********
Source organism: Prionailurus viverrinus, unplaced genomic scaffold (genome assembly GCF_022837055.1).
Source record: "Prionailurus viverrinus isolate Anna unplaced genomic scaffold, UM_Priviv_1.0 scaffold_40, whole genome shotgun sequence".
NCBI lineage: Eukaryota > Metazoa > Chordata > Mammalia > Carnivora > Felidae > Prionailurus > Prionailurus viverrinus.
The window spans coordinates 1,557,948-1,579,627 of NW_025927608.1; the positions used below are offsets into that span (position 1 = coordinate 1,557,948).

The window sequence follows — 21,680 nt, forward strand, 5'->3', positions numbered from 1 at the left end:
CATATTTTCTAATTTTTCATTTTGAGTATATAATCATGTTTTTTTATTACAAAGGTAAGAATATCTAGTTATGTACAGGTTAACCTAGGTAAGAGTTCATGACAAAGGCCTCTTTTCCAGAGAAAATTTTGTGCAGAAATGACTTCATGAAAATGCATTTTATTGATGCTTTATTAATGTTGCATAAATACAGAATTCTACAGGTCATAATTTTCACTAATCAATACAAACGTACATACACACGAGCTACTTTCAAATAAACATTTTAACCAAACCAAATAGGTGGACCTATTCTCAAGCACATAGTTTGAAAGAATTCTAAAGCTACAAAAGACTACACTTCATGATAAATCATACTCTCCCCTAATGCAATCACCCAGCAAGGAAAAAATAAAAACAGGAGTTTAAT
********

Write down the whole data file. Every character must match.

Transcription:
Source organism: Prionailurus viverrinus, unplaced genomic scaffold (genome assembly GCF_022837055.1).
Source record: "Prionailurus viverrinus isolate Anna unplaced genomic scaffold, UM_Priviv_1.0 scaffold_40, whole genome shotgun sequence".
NCBI lineage: Eukaryota > Metazoa > Chordata > Mammalia > Carnivora > Felidae > Prionailurus > Prionailurus viverrinus.
The window spans coordinates 1,557,948-1,579,627 of NW_025927608.1; the positions used below are offsets into that span (position 1 = coordinate 1,557,948).

The window sequence follows — 21,680 nt, forward strand, 5'->3', positions numbered from 1 at the left end:
CATATTTTCTAATTTTTCATTTTGAGTATATAATCATGTTTTTTTATTACAAAGGTAAGAATATCTAGTTATGTACAGGTTAACCTAGGTAAGAGTTCATGACAAAGGCCTCTTTTCCAGAGAAAATTTTGTGCAGAAATGACTTCATGAAAATGCATTTTATTGATGCTTTATTAATGTTGCATAAATACAGAATTCTACAGGTCATAATTTTCACTAATCAATACAAACGTACATACACACGAGCTACTTTCAAATAAACATTTTAACCAAACCAAATAGGTGGACCTATTCTCAAGCACATAGTTTGAAAGAATTCTAAAGCTACAAAAGACTACACTTCATGATAAATCATACTCTCCCCTAATGCAATCACCCAGCAAGGAAAAAATAAAAACAGGAGTTTAAT